Page: 336
View: 1470

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Broadband communication expands our opportunities for entertainment, e-commerce and work at home, health care, education, and even e-government. It can make the Internet more useful to more people. But it all hinges on higher capacity in the "first mile" or "last mile" that connects the user to the larger communications network. That connection is often adequate for large organizations such as universities or corporations, but enhanced connections to homes are needed to reap the full social and economic promise. Broadband: Bringing Home the Bits provides a contemporary snapshot of technologies, strategies, and policies for improving our communications and information infrastructure. It explores the potential benefits of broadband, existing and projected demand, progress and failures in deployment, competition in the broadband industry, and costs and who pays them. Explanations of broadband's alphabet soup - HFC, DSL, FTTH, and all the rest - are included as well. The report's finding and recommendations address regulation, the roles of communities, needed research, and other aspects, including implications for the Telecommunications Act of 1996.

Access to Broadband Networks

The Net Neutrality Debate
Author: Angele A. Gilroy
Publisher: DIANE Publishing
ISBN: 1437984541
Category:
Page: 17
View: 4467

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As congressional policymakers continue to debate telecomm. reform, a major point of contention is the question of whether action is needed to ensure unfettered access to the Internet. The move to place restrictions on the owners of the networks that compose and provide access to the Internet, to ensure equal access and non-discriminatory treatment, is referred to as ¿net neutrality.¿A major focus in the debate is concern over whether it is necessary for policymakers to take steps to ensure access to the Internet for content, services, and applications providers, as well as consumers, what these steps should be. Contents of this report: Intro.; FCC Activity; Industry Initiatives; Network Mgmt.; The Policy Debate; Congress. Activity. A print on demand report.

The Internet and the First Amendment

Schools and Sexually Explicit Expression
Author: Fred H. Cate
Publisher: Phi Delta Kappa International
ISBN: 9780873673983
Category: Law
Page: 103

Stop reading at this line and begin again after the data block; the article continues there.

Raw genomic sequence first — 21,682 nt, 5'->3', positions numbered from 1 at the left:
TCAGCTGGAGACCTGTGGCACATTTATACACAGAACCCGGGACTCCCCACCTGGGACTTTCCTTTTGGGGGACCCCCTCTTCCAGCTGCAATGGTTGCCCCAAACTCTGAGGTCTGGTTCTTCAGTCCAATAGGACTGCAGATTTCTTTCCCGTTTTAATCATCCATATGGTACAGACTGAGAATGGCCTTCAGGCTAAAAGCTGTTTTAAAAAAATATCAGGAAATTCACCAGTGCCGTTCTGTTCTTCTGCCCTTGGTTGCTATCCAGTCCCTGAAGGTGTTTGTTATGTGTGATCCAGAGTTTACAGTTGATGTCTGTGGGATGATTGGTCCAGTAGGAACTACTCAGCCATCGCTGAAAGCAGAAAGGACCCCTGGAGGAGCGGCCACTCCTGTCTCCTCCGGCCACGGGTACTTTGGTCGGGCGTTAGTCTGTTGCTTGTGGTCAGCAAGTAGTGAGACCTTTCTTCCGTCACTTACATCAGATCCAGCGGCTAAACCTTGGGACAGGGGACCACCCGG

View: 8551

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A legal history of the First Amendment examines how it pertains to the Internet and minors and discusses the legal ramifications of limiting access in libraries

Who Controls the Internet?

Illusions of a Borderless World
Author: Jack Goldsmith,Tim Wu
Publisher: Oxford University Press
ISBN: 9780198034803
Category: Law
Page: 238
View: 5736

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Is the Internet erasing national borders? Will the future of the Net be set by Internet engineers, rogue programmers, the United Nations, or powerful countries? Who's really in control of what's happening on the Net? In this provocative new book, Jack Goldsmith and Tim Wu tell the fascinating story of the Internet's challenge to governmental rule in the 1990s, and the ensuing battles with governments around the world. It's a book about the fate of one idea--that the Internet might liberate us forever from government, borders, and even our physical selves. We learn of Google's struggles with the French government and Yahoo's capitulation to the Chinese regime; of how the European Union sets privacy standards on the Net for the entire world; and of eBay's struggles with fraud and how it slowly learned to trust the FBI. In a decade of events the original vision is uprooted, as governments time and time again assert their power to direct the future of the Internet. The destiny of the Internet over the next decades, argue Goldsmith and Wu, will reflect the interests of powerful nations and the conflicts within and between them. While acknowledging the many attractions of the earliest visions of the Internet, the authors describe the new order, and speaking to both its surprising virtues and unavoidable vices. Far from destroying the Internet, the experience of the last decade has lead to a quiet rediscovery of some of the oldest functions and justifications for territorial government. While territorial governments have unavoidable problems, it has proven hard to replace what legitimacy governments have, and harder yet to replace the system of rule of law that controls the unchecked evils of anarchy. While the Net will change some of the ways that territorial states govern, it will not diminish the oldest and most fundamental roles of government and challenges of governance. Well written and filled with fascinating examples, including colorful portraits of many key players in Internet history, this is a work that is bound to stir heated debate in the cyberspace community.